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A 5.00 g charged insulating ball hangs on a 30.0 cm long string in a uniform horizontal electric field as shown in Figure 18.56. Given the charge on the ball is $1.00\textrm{ }\mu\textrm{C}$ , find the strength of the field.
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<b>Figure 18.56</b> A charged pith ball hanging from a string in the presence of a horizontal electric field.
Figure 18.56 A charged pith ball hanging from a string in the presence of a horizontal electric field.
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$7\times 10^{3}\textrm{ N/C}$
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OpenStax College Physics Solution, Chapter 18, Problem 60 (Problems & Exercises) (3:22)

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Video Transcript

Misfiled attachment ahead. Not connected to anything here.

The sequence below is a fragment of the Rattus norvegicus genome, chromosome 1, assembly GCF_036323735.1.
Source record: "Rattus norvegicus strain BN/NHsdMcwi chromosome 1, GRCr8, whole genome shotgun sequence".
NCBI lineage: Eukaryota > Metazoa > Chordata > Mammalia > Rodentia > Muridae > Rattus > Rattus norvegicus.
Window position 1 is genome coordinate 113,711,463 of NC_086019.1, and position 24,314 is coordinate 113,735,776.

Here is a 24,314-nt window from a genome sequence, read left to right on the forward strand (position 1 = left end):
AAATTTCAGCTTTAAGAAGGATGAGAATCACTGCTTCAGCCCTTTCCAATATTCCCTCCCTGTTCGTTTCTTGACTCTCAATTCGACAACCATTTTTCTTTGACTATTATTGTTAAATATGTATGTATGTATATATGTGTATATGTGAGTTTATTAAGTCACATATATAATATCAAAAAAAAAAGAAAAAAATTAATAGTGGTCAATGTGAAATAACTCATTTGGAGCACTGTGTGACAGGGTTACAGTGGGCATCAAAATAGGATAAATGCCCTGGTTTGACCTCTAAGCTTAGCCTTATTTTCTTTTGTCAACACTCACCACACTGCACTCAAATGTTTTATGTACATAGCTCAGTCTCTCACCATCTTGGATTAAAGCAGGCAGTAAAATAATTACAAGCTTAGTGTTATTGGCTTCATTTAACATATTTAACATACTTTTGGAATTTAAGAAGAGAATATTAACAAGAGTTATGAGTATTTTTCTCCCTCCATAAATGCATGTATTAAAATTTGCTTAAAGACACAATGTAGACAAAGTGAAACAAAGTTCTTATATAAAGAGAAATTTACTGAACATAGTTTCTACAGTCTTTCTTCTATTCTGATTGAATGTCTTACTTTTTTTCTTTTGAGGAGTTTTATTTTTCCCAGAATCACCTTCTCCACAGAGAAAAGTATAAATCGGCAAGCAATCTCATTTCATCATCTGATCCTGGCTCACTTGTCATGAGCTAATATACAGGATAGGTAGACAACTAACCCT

This is College Physics Answers with Shaun Dychko. A pith ball with a 1.00 times 10 to the minus 6 coulomb charge is suspended from a 30.0 centimeter string at an angle of 8 degrees with respect to vertical and it's in the presence of this electric field which is pushing it to the right and we know that this tension force in this string has to balance both the gravity going straight down and the electric field force pointing straight to the right. So we can talk about the x-direction and that is to say that the electric field to the right has to equal the component of tension that's to the left; this is a right angle in here... in here is the angle 8 degrees because this vertical dotted line and this vertical component are parallel and these are interior opposite angles which are equal. Okay! So we can say that and substitute for each of these things: we'll write down the x-component of the tension force as the tension force multiplied by sin of Θ because this is the opposite leg of this right triangle and we can multiply the hypotenuse by sin of Θ to find the opposite leg and the electrostatic force is the magnitude of the charge multiplied by the electric field strength. And that's all we can say at that point, there are two unknowns we don't know: what the tension force is and we don't know what the electric field is and so we can't solve this equation. We need to have a second equation... you always need as many equations as you have unknowns and we have two unknowns so that means we need two equations. So then we consider the y-direction and the gravity straight down is going to be balanced by the component of tension force that's straight up— this y-component— and the y-component of tension is the tension force multiplied by cosine of Θ because this is the adjacent leg of the right triangle and we multiply the hypotenuse by cos Θ to find the adjacent leg. And then the gravity is mass times gravitational field strength, g, and now we have two equations and two unknowns and we are going to solve by dividing these two equations— that's the most convenient method. So we can take the left sides and divide them so that's qE over mg and then take the right sides and divide them that's F T sin Θ divided by F T cos Θ. So the F T's cancel and then there's a trigonometric identity which says that tangent Θ is the same as sin Θ divided by cos Θ so we make that substitution and then solve for E by multiplying both sides by mg over q. So the electric field strength then is mass times gravitation field strength times tan of this angle divided by the charge. So that's 5.00 times 10 to the minus 3 kilograms— mass of the pith ball— times 9.81 newtons per kilogram times tan of 8 degrees divided by 1.00 microcoulomb which is 1.00 times 10 to the minus 6 coulombs giving an electric field strength of 7 times 10 to the 3 newtons per coulomb and keeping only one significant figure here since our precision in the angle is only one significant figure.